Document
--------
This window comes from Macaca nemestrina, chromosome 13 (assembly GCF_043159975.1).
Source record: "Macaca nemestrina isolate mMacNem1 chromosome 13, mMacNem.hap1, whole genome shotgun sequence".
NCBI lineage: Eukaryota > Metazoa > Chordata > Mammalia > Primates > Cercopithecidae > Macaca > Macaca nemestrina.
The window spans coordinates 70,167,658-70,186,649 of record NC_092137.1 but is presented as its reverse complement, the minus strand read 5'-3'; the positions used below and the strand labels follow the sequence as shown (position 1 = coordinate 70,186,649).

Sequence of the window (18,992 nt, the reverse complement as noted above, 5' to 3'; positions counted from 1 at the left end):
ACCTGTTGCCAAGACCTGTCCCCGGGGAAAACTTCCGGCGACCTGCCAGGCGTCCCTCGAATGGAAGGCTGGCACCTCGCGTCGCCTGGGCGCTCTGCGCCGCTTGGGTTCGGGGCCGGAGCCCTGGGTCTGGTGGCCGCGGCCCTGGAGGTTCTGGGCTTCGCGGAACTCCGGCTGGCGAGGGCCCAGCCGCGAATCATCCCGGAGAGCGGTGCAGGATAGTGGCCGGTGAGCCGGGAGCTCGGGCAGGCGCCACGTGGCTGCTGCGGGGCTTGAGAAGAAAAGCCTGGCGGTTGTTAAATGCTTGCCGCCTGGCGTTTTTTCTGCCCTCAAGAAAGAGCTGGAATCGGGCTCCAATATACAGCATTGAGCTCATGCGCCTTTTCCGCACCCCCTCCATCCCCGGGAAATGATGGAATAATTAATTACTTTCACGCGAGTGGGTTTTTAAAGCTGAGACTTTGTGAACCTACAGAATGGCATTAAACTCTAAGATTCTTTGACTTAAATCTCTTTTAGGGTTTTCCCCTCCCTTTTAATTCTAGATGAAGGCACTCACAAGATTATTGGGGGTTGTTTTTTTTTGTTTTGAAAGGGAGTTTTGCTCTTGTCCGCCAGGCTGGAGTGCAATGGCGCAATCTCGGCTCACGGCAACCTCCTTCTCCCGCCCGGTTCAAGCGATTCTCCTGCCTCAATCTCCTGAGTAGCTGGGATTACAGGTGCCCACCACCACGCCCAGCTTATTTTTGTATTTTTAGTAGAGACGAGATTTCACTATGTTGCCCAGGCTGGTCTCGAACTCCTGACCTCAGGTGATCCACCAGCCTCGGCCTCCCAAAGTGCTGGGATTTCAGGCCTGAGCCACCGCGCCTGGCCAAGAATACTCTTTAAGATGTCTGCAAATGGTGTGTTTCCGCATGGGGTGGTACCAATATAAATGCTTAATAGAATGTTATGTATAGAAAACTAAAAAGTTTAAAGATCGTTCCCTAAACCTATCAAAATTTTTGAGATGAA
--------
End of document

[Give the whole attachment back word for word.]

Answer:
This window comes from Macaca nemestrina, chromosome 13 (assembly GCF_043159975.1).
Source record: "Macaca nemestrina isolate mMacNem1 chromosome 13, mMacNem.hap1, whole genome shotgun sequence".
NCBI lineage: Eukaryota > Metazoa > Chordata > Mammalia > Primates > Cercopithecidae > Macaca > Macaca nemestrina.
The window spans coordinates 70,167,658-70,186,649 of record NC_092137.1 but is presented as its reverse complement, the minus strand read 5'-3'; the positions used below and the strand labels follow the sequence as shown (position 1 = coordinate 70,186,649).

Sequence of the window (18,992 nt, the reverse complement as noted above, 5' to 3'; positions counted from 1 at the left end):
ACCTGTTGCCAAGACCTGTCCCCGGGGAAAACTTCCGGCGACCTGCCAGGCGTCCCTCGAATGGAAGGCTGGCACCTCGCGTCGCCTGGGCGCTCTGCGCCGCTTGGGTTCGGGGCCGGAGCCCTGGGTCTGGTGGCCGCGGCCCTGGAGGTTCTGGGCTTCGCGGAACTCCGGCTGGCGAGGGCCCAGCCGCGAATCATCCCGGAGAGCGGTGCAGGATAGTGGCCGGTGAGCCGGGAGCTCGGGCAGGCGCCACGTGGCTGCTGCGGGGCTTGAGAAGAAAAGCCTGGCGGTTGTTAAATGCTTGCCGCCTGGCGTTTTTTCTGCCCTCAAGAAAGAGCTGGAATCGGGCTCCAATATACAGCATTGAGCTCATGCGCCTTTTCCGCACCCCCTCCATCCCCGGGAAATGATGGAATAATTAATTACTTTCACGCGAGTGGGTTTTTAAAGCTGAGACTTTGTGAACCTACAGAATGGCATTAAACTCTAAGATTCTTTGACTTAAATCTCTTTTAGGGTTTTCCCCTCCCTTTTAATTCTAGATGAAGGCACTCACAAGATTATTGGGGGTTGTTTTTTTTTGTTTTGAAAGGGAGTTTTGCTCTTGTCCGCCAGGCTGGAGTGCAATGGCGCAATCTCGGCTCACGGCAACCTCCTTCTCCCGCCCGGTTCAAGCGATTCTCCTGCCTCAATCTCCTGAGTAGCTGGGATTACAGGTGCCCACCACCACGCCCAGCTTATTTTTGTATTTTTAGTAGAGACGAGATTTCACTATGTTGCCCAGGCTGGTCTCGAACTCCTGACCTCAGGTGATCCACCAGCCTCGGCCTCCCAAAGTGCTGGGATTTCAGGCCTGAGCCACCGCGCCTGGCCAAGAATACTCTTTAAGATGTCTGCAAATGGTGTGTTTCCGCATGGGGTGGTACCAATATAAATGCTTAATAGAATGTTATGTATAGAAAACTAAAAAGTTTAAAGATCGTTCCCTAAACCTATCAAAATTTTTGAGATGAA